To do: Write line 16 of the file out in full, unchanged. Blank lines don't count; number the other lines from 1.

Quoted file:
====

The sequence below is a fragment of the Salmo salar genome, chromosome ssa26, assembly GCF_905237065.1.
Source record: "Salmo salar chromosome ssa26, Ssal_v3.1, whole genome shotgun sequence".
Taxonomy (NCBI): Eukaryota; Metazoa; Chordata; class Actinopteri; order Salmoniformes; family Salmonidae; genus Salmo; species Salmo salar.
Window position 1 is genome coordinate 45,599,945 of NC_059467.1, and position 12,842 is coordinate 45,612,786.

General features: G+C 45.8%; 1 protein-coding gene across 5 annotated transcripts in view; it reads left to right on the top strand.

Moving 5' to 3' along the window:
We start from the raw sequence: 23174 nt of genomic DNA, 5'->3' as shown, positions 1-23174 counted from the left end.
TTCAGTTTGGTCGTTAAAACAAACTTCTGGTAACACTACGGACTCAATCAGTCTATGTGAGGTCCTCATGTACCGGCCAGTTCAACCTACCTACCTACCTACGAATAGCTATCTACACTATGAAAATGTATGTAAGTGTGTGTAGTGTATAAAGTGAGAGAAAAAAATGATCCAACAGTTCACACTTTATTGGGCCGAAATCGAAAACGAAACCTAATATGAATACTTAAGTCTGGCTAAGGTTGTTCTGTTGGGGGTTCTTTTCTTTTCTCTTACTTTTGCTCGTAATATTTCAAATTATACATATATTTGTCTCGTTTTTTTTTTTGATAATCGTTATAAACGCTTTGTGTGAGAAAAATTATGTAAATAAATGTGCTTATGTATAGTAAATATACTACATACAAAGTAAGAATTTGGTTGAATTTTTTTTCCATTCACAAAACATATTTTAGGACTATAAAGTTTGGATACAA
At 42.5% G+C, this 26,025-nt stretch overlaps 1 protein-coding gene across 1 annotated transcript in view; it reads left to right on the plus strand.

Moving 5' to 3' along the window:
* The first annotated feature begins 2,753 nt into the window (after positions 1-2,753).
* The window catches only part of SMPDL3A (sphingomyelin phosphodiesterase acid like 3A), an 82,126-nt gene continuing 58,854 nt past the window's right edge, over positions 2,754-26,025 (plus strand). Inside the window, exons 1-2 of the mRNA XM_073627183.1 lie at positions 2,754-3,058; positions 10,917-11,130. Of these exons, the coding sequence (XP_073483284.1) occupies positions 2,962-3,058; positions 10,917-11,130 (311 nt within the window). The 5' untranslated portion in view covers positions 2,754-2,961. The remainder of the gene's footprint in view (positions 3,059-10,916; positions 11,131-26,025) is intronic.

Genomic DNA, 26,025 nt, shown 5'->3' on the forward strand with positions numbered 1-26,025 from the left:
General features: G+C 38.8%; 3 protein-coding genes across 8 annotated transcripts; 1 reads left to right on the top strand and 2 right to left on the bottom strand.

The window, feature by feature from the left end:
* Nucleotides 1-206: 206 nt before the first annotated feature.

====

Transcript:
* Nucleotides 1-206: 206 nt before the first annotated feature.